Diocesan inspection report said:
Pupils’ response to the present school prayer opportunities is outstanding, in terms of willingness to participate and a real sense of engagement in the life of the Spirit.'
Our Mission at St. Mary's
‘Christ has no body on earth but ours; ours are the hands through which He heals; ours are His eyes, His feet, His lips; ours are the hearts through which He loves.’
As part of our calling to carry out God’s work on earth, we seek to draw our inspiration from periods of worship and reflection. These spiritual moments are essential to build the strength needed to carry out our vocation in today’s world.
Collective Worship refers not only to whole school gatherings but to those acts of worship which take place in a number of different settings and groupings of people in and around the school:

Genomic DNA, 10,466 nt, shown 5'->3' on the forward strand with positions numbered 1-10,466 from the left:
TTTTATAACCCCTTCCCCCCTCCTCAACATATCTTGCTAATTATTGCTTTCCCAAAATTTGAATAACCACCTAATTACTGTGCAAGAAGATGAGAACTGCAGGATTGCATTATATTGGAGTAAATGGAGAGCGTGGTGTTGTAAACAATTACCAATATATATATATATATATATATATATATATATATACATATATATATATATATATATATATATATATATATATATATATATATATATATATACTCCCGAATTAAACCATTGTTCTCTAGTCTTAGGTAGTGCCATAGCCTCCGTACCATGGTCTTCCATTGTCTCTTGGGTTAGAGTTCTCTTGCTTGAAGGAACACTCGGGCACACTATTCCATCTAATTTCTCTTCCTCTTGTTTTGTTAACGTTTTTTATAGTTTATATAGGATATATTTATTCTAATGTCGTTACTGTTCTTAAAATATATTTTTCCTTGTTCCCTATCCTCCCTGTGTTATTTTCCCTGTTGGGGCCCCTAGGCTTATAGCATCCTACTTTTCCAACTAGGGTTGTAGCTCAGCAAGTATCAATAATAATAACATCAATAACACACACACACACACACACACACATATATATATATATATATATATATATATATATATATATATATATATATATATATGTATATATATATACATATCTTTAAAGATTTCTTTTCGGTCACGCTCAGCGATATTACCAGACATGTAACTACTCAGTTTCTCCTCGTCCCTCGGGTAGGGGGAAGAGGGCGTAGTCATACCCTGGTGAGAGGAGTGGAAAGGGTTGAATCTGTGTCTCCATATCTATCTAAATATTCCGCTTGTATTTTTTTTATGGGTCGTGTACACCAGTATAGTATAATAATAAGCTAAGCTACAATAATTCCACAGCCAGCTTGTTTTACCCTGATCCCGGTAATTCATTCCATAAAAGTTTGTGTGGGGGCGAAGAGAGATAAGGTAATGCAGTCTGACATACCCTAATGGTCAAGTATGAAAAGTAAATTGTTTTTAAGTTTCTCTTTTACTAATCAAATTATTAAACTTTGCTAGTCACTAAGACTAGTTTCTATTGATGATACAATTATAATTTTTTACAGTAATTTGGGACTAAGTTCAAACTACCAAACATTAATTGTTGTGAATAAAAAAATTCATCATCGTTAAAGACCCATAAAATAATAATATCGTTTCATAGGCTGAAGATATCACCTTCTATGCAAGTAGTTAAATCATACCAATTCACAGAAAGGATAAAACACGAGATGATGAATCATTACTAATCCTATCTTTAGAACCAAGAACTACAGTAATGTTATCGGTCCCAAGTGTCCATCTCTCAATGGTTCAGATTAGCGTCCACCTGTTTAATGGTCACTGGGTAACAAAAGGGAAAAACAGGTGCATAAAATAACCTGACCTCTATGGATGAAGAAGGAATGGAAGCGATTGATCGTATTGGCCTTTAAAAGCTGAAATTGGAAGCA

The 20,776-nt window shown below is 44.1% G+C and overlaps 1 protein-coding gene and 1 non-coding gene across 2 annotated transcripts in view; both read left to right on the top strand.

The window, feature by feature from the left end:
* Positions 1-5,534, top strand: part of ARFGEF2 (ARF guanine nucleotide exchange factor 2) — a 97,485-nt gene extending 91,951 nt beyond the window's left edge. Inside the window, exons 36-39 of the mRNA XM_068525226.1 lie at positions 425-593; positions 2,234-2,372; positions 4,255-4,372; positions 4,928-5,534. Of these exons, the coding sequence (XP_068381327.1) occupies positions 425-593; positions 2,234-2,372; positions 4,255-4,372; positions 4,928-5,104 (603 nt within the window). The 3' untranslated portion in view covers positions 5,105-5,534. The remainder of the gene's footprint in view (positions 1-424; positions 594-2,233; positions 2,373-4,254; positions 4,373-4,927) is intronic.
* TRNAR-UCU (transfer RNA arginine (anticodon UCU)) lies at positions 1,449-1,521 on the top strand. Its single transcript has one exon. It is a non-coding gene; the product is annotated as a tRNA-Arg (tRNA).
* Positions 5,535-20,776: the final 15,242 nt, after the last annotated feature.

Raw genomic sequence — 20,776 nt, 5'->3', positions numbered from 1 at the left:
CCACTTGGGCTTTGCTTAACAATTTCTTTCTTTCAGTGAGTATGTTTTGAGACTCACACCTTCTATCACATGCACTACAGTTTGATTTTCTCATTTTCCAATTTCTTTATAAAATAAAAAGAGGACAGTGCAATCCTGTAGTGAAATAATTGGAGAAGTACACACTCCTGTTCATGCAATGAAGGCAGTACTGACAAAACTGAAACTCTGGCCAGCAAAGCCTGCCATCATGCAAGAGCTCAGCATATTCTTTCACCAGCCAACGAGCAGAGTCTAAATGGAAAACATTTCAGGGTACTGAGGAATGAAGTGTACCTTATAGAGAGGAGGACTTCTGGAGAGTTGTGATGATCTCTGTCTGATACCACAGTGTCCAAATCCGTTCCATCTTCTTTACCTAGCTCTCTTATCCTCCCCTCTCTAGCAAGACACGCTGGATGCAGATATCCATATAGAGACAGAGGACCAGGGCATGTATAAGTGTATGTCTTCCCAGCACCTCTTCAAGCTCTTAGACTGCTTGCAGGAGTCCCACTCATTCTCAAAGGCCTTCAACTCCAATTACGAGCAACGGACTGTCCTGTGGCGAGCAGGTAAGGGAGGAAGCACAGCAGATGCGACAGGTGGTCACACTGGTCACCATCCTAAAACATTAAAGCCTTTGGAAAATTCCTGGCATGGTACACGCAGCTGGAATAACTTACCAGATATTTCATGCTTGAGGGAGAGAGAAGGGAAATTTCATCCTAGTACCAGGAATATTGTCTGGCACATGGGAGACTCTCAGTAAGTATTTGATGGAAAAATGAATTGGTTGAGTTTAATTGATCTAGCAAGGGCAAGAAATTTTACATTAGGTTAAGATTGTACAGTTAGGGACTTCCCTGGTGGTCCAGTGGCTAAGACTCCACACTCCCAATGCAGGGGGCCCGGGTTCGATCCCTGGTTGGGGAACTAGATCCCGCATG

An assembly is a gathering of people. Strictly speaking, it is not a religious activity and is a means of communicating information to a group of people.
Liturgy is the worship lived and practiced by the Church. Liturgy encompasses all of the seasonal elements of the Church’s year (The Liturgical Year), the structure of daily prayer, specific rites such as the Funeral Mass and the celebration of the Sacraments. For schools, Liturgy is worship which incorporates elements of the rites and rituals, signs and symbols of the Church.
For Catholics, the Mass is central to practice of the faith. At Mass, the Last Supper is remembered but also recreated. Bread and wine are transformed into the body and blood of Christ. This belief (transubstantiation) is what distinguishes us from many other Christians. This sacrament is above all others because as members of the Church, “We receive the Body of Christ and are increasingly being transformed into the Body of Christ.”
Deepen a personal relationship with God, prayer will help the pupils to become aware of God’s presence in their lives and of His love for them, by leading them to respond to Him.